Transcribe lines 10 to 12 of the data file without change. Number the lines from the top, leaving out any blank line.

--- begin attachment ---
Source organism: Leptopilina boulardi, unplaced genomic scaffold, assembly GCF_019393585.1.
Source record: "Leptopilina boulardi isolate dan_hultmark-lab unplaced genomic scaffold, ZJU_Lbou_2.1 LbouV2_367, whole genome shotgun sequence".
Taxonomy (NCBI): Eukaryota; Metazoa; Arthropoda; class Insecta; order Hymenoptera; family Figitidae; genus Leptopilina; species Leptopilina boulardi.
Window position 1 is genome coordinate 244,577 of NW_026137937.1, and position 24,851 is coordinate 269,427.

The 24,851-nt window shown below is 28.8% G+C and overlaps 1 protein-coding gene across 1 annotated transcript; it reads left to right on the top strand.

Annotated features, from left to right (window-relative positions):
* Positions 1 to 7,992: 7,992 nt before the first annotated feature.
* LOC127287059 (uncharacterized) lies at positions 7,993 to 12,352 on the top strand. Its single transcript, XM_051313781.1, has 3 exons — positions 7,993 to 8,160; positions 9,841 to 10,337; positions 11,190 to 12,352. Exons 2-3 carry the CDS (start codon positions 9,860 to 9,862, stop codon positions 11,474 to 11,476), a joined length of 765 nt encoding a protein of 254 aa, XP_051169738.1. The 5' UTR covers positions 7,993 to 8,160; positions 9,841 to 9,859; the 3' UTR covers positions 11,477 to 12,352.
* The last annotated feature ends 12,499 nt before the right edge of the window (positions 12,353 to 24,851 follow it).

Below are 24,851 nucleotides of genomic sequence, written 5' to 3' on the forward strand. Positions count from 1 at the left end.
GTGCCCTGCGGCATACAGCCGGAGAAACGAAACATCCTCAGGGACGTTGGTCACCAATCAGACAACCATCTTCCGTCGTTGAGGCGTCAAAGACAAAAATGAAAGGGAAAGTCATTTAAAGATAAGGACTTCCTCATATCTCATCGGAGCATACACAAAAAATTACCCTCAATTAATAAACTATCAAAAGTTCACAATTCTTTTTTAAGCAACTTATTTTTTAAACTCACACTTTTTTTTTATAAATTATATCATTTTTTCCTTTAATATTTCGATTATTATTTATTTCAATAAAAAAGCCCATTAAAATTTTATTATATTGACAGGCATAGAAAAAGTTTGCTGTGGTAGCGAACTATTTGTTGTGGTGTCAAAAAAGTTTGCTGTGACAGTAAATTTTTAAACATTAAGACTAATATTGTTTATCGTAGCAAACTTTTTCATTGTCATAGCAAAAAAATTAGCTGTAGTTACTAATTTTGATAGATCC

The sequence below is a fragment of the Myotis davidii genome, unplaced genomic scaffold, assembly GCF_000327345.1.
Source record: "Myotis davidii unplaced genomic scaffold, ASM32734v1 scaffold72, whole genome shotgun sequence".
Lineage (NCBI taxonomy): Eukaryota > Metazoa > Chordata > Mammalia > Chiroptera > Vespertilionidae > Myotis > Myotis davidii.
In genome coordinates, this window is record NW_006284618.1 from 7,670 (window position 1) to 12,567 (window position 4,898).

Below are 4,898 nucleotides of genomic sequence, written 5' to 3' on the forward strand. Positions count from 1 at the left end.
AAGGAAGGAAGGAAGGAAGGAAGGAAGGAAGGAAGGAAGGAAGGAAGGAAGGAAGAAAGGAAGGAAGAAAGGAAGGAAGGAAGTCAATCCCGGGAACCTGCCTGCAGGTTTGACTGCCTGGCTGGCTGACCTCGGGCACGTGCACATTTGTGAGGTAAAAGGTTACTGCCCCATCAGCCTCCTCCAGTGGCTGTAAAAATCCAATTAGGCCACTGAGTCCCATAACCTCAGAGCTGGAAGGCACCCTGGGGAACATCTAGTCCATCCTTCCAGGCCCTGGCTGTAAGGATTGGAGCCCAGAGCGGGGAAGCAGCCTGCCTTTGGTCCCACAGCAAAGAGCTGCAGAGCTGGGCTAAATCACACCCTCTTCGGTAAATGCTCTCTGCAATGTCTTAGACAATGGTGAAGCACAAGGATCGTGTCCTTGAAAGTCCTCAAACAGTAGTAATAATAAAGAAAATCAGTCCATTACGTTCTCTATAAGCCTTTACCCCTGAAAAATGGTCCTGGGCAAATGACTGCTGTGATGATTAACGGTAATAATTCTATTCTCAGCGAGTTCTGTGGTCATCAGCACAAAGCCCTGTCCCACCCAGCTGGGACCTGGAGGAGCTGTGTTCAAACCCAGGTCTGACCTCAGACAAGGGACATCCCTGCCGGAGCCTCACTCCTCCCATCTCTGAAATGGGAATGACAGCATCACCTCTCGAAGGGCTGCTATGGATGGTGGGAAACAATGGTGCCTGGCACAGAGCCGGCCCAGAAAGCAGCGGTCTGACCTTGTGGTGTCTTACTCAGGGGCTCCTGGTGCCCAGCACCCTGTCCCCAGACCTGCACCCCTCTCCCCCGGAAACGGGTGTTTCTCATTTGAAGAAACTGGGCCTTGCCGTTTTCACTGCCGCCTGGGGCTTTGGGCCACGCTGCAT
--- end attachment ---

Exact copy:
Below are 24,851 nucleotides of genomic sequence, written 5' to 3' on the forward strand. Positions count from 1 at the left end.
GTGCCCTGCGGCATACAGCCGGAGAAACGAAACATCCTCAGGGACGTTGGTCACCAATCAGACAACCATCTTCCGTCGTTGAGGCGTCAAAGACAAAAATGAAAGGGAAAGTCATTTAAAGATAAGGACTTCCTCATATCTCATCGGAGCATACACAAAAAATTACCCTCAATTAATAAACTATCAAAAGTTCACAATTCTTTTTTAAGCAACTTATTTTTTAAACTCACACTTTTTTTTTATAAATTATATCATTTTTTCCTTTAATATTTCGATTATTATTTATTTCAATAAAAAAGCCCATTAAAATTTTATTATATTGACAGGCATAGAAAAAGTTTGCTGTGGTAGCGAACTATTTGTTGTGGTGTCAAAAAAGTTTGCTGTGACAGTAAATTTTTAAACATTAAGACTAATATTGTTTATCGTAGCAAACTTTTTCATTGTCATAGCAAAAAAATTAGCTGTAGTTACTAATTTTGATAGATCC

The sequence below is a fragment of the Myotis davidii genome, unplaced genomic scaffold, assembly GCF_000327345.1.